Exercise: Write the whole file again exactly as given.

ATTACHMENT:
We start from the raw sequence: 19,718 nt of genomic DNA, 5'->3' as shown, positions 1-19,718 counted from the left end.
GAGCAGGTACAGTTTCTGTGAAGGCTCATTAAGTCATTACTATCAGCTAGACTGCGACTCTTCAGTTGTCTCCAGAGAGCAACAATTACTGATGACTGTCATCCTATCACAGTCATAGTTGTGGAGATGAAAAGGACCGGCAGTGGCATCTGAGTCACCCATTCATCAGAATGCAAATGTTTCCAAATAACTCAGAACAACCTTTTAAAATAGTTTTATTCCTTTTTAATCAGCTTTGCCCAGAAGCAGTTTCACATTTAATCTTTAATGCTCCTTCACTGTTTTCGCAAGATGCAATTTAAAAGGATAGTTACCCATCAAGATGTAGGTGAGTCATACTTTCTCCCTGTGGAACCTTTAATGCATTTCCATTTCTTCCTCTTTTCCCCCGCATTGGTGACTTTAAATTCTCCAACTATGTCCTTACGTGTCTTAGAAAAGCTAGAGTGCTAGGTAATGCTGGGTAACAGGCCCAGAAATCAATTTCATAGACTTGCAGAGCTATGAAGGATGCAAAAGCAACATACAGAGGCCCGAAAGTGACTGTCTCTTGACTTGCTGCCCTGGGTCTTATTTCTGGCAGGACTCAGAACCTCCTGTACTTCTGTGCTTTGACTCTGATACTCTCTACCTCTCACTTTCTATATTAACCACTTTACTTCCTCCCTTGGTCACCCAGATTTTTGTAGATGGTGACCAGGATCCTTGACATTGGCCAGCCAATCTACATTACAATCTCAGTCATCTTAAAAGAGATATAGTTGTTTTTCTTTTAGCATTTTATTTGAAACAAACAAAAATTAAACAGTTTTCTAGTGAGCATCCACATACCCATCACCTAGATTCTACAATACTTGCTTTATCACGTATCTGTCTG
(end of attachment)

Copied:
We start from the raw sequence: 19,718 nt of genomic DNA, 5'->3' as shown, positions 1-19,718 counted from the left end.
GAGCAGGTACAGTTTCTGTGAAGGCTCATTAAGTCATTACTATCAGCTAGACTGCGACTCTTCAGTTGTCTCCAGAGAGCAACAATTACTGATGACTGTCATCCTATCACAGTCATAGTTGTGGAGATGAAAAGGACCGGCAGTGGCATCTGAGTCACCCATTCATCAGAATGCAAATGTTTCCAAATAACTCAGAACAACCTTTTAAAATAGTTTTATTCCTTTTTAATCAGCTTTGCCCAGAAGCAGTTTCACATTTAATCTTTAATGCTCCTTCACTGTTTTCGCAAGATGCAATTTAAAAGGATAGTTACCCATCAAGATGTAGGTGAGTCATACTTTCTCCCTGTGGAACCTTTAATGCATTTCCATTTCTTCCTCTTTTCCCCCGCATTGGTGACTTTAAATTCTCCAACTATGTCCTTACGTGTCTTAGAAAAGCTAGAGTGCTAGGTAATGCTGGGTAACAGGCCCAGAAATCAATTTCATAGACTTGCAGAGCTATGAAGGATGCAAAAGCAACATACAGAGGCCCGAAAGTGACTGTCTCTTGACTTGCTGCCCTGGGTCTTATTTCTGGCAGGACTCAGAACCTCCTGTACTTCTGTGCTTTGACTCTGATACTCTCTACCTCTCACTTTCTATATTAACCACTTTACTTCCTCCCTTGGTCACCCAGATTTTTGTAGATGGTGACCAGGATCCTTGACATTGGCCAGCCAATCTACATTACAATCTCAGTCATCTTAAAAGAGATATAGTTGTTTTTCTTTTAGCATTTTATTTGAAACAAACAAAAATTAAACAGTTTTCTAGTGAGCATCCACATACCCATCACCTAGATTCTACAATACTTGCTTTATCACGTATCTGTCTG